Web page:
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GP Week : Issue 119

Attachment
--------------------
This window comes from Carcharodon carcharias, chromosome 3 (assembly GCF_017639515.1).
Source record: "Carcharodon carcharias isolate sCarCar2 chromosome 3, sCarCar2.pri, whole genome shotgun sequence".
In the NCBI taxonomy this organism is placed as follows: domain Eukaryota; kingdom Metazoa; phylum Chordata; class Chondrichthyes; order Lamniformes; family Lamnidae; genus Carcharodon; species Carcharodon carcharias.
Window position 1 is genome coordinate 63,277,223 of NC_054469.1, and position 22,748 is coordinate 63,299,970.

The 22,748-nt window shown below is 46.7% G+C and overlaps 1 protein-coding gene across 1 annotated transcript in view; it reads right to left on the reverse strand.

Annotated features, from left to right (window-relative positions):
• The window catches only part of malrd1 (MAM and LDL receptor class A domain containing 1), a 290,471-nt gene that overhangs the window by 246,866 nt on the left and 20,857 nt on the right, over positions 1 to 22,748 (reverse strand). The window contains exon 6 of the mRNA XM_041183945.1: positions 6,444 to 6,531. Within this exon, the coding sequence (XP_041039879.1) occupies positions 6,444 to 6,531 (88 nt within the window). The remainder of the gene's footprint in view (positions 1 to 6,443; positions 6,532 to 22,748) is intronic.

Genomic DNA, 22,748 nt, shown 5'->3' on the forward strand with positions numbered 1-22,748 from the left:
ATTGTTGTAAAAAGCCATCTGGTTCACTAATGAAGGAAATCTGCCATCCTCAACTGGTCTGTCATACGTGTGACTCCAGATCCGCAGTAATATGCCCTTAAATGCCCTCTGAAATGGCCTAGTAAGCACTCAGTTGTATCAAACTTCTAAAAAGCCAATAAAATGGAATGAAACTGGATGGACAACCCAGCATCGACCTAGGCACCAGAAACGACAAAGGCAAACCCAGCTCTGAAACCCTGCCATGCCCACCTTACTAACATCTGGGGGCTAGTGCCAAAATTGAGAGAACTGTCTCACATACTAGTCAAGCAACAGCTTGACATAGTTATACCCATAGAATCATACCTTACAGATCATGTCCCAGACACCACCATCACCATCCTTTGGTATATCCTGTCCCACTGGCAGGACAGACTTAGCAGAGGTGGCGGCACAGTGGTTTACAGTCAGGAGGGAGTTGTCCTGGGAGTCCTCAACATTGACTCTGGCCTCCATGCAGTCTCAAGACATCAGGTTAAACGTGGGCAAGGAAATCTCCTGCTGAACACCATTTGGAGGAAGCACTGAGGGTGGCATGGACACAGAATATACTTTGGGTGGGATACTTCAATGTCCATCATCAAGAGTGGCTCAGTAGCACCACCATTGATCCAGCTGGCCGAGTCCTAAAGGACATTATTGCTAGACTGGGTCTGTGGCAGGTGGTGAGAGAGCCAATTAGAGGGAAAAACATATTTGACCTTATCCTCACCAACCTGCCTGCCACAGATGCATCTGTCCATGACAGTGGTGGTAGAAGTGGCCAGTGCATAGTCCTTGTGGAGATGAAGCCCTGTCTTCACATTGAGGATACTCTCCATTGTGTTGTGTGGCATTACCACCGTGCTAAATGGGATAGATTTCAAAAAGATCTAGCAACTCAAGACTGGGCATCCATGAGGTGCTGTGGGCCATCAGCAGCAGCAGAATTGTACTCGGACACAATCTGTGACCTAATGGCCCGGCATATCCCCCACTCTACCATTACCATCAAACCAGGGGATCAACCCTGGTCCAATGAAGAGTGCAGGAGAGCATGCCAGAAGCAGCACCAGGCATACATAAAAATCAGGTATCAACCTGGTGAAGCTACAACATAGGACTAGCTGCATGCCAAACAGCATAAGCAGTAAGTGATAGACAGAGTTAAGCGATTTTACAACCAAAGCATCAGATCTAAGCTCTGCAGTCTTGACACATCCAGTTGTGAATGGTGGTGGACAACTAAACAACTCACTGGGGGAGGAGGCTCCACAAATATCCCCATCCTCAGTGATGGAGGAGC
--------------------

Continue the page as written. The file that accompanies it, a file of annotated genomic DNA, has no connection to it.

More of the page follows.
What price a broken collarbone? It cost Dani Pedrosa a chance of the championship last year, and again this year. He’d only just recovered from complications from his left collar-bone break last year when he broke his right one at Le Mans three weeks ago. The injury was screwed and plated a couple of days later, and everyone expected him back for Catalunya. He didn’t make it. On Friday in Spain, it was the turn of Colin Edwards. He snapped his right collarbone, and went directly to the same Dexeus clinic which repaired Pedrosa last year. The injury was plated and screwed, and on Sunday he was back and ready to put on his leathers. In 141 GP races, he hadn’t missed one yet, and the Texan didn’t intend to miss the 142nd either. To the relief of all, he was taken straight to the medical centre, and failed the medical – an unusual case in the liberal world of MotoGP medicine, where even concussion is generally treated lightly, and nobody requires that a rider should be able to walk before he can ride a motorbike. But the will to ride was there. Why was it absent in Dani’s case? Turns out the Spaniard had run into further complications for this second injury. Officially he had injured his left shoulder “in a domestic accident”. Unofficially, he had actually dislocated it the week before the race, crashing a Supermotard bike. The truth is out there somewhere, and it is surprising that Repsol Honda didn’t want to reveal it. Without it, Dani looked flimsy and a bit of a ninny, for not turning up at the race. Especially when compared with the gung- ho Texan. A tale of two injuries 26